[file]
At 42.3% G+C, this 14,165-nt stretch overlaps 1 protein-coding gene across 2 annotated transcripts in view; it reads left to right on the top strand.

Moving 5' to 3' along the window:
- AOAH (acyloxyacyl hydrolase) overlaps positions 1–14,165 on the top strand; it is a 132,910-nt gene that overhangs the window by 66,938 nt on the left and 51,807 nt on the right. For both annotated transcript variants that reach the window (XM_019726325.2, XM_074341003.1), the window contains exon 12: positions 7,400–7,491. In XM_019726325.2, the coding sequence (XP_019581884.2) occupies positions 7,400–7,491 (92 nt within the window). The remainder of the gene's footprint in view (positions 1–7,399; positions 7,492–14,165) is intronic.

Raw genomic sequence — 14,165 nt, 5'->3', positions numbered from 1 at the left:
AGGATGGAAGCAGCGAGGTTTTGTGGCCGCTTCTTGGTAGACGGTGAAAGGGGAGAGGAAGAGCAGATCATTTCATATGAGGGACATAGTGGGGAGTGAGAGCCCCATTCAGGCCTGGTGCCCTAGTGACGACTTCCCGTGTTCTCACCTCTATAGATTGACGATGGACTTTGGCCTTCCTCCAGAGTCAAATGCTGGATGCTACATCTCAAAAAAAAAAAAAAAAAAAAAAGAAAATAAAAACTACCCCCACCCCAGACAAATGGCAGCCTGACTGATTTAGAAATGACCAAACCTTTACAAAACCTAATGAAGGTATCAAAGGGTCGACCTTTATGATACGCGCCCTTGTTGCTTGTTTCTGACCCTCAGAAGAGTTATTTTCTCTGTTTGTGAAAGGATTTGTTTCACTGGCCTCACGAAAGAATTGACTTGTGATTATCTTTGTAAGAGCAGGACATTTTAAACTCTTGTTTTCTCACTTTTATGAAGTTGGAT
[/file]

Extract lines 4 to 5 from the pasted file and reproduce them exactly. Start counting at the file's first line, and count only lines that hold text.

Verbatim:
Raw genomic sequence — 14,165 nt, 5'->3', positions numbered from 1 at the left:
AGGATGGAAGCAGCGAGGTTTTGTGGCCGCTTCTTGGTAGACGGTGAAAGGGGAGAGGAAGAGCAGATCATTTCATATGAGGGACATAGTGGGGAGTGAGAGCCCCATTCAGGCCTGGTGCCCTAGTGACGACTTCCCGTGTTCTCACCTCTATAGATTGACGATGGACTTTGGCCTTCCTCCAGAGTCAAATGCTGGATGCTACATCTCAAAAAAAAAAAAAAAAAAAAAAGAAAATAAAAACTACCCCCACCCCAGACAAATGGCAGCCTGACTGATTTAGAAATGACCAAACCTTTACAAAACCTAATGAAGGTATCAAAGGGTCGACCTTTATGATACGCGCCCTTGTTGCTTGTTTCTGACCCTCAGAAGAGTTATTTTCTCTGTTTGTGAAAGGATTTGTTTCACTGGCCTCACGAAAGAATTGACTTGTGATTATCTTTGTAAGAGCAGGACATTTTAAACTCTTGTTTTCTCACTTTTATGAAGTTGGAT